03.05.2022 Feature Article

Nba Season Hots Up

Nba Season Hots Up
03.05.2022 LISTEN

Pardon the question, but do you enjoy basketball?

I know it's not a popular game in Ghana, but if you are connected to the internet, you can always catch up with the latest games by going to

and searching for “NBA highlights today”.

There is so much basketball there that you have to be careful to select only games that were played a few hours/days ago, as otherwise, you might be taken to a game that was played in “nineteen-kwadwo-one” (years/months ago!)

Although the NBA is played only in America, it is currently of great interest to Africa, because two of the very best players are of African descent. By that I don't mean just the host of African-Americans whose excellence in the game is its most notable feature and who are, of course, of “African descent”.

No – I mean two guys – Joel Embidd, who was born in Yaounde, and Giannis Antetokounmpo, who was born in Greece but has Nigerian parentage. Giannis was the “Most Valued Player” in the season preceding the current one and has been taking his team, the Milwaukee Bucks, to places again this season.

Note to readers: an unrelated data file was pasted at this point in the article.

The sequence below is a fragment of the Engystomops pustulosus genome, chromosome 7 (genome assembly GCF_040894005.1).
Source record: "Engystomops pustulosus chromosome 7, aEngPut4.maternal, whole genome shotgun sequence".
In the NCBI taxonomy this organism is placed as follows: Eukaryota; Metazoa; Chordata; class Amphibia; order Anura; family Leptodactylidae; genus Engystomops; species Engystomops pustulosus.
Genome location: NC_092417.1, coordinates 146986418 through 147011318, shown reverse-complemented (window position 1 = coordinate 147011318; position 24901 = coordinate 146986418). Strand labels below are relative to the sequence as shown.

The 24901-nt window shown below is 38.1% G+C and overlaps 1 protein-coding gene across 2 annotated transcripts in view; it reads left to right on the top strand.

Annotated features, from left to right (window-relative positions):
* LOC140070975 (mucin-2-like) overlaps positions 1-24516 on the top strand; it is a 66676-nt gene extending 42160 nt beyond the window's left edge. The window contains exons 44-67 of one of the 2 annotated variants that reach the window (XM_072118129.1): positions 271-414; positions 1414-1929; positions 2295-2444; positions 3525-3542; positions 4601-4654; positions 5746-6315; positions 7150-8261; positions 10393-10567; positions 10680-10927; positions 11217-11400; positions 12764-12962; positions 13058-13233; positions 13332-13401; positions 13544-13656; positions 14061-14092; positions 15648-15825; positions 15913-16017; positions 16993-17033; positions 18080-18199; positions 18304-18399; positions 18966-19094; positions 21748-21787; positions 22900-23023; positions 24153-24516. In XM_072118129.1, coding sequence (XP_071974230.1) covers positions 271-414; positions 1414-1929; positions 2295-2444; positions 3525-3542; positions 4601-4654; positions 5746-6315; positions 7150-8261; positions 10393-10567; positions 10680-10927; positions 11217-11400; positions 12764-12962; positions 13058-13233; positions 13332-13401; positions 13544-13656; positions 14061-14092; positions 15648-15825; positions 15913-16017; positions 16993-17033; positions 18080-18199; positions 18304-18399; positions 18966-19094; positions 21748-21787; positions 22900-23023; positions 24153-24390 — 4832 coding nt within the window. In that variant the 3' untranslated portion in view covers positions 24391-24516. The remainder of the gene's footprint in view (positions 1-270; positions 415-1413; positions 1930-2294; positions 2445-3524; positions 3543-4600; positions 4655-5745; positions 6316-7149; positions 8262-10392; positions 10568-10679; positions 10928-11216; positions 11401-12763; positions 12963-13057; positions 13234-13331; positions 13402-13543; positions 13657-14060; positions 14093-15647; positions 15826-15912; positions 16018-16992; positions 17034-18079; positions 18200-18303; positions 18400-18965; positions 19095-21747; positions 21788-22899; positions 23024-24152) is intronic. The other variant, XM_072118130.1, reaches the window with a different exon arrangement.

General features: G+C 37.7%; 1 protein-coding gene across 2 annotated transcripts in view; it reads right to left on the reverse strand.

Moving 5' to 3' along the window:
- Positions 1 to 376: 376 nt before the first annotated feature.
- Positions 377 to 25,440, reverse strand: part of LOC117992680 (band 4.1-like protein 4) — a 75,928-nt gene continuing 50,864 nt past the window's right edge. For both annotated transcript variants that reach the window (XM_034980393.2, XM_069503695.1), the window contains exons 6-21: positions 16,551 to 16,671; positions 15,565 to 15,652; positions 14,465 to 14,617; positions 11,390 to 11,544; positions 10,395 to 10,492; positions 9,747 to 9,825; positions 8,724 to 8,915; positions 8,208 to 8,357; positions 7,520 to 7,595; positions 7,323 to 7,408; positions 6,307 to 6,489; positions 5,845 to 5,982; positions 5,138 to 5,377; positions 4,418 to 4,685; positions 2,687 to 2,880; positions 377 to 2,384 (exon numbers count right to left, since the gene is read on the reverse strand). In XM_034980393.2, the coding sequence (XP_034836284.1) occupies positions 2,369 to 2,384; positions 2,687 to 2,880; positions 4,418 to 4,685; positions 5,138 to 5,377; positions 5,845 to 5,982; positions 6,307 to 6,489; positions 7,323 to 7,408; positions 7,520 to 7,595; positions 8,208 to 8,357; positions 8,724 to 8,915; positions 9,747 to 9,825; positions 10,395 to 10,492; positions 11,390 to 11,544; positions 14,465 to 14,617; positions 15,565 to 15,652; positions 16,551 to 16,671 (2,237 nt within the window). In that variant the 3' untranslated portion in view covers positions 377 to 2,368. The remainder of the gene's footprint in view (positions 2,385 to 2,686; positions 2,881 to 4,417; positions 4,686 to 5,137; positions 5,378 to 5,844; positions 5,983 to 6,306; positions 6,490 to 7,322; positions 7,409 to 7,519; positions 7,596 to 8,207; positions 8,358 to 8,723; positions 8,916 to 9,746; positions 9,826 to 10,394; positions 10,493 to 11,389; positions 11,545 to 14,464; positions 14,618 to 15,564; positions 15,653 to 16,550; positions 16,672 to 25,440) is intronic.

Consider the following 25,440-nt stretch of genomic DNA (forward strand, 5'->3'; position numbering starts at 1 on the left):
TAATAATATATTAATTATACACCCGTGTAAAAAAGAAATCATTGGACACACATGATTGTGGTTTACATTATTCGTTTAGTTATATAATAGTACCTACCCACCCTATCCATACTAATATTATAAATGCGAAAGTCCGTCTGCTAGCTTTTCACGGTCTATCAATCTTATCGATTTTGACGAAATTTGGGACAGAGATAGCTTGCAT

So good is he that even American sports commentators, who are notoriously incapable of pronouncing foreign names, have learnt to call him ANTETOKOUNMPO instead of simply “Giannis”! He is basically blazing the same trail as Hakeem Olajuwon – the Nigerian player who earned respect for African players, by dominating the NBA between 1984 and 2002, when he helped win several trophies for the Houston Rockets.

Joel Embidd plays for the Philadelphia 76ers, who are striving, with him at its helm [of talent], to excel in the NBA Finals this season. He is likely to be crowned the “Most Valuable Player” (MVP) of the 76ers if they emerge victorious. (Antetokounmpo won it in the previous season.)

Why don't we in Ghana take basketball seriously? Well, to begin with, out populace is largely made up of “shorttee” people, whereas to be good at basketball, it is an advantage to be at least six feet tall. Many of the greatest players in the USA are just under seven feet tall!

But it5 isn't enough to be tall if one is to excel in basketball. One also needs to be heavily built, so that one cannot be easily pried away from the “basket” when one is making one's way to place the ball in it. It i9s a very physical game in other respects too: one must not be easily pushed down; not must one be unable to steer a clear course on the court just because one's opponents are

carrying out all sorts of manouvre4s to try and prevent one from gaining a foothold from which to try to score a “field goal”, or pass the ball to a team-mate who is better placed to score with it.

It is lovely to see the miraculous way the human body can be used to play this game. One can get injured by falling hard on the floor, slipping, or being deliberately “body-butted” by an opponent who does not care if his side is punished for a foul he commits. Yet the tremendous courage of the players shines through most of the time.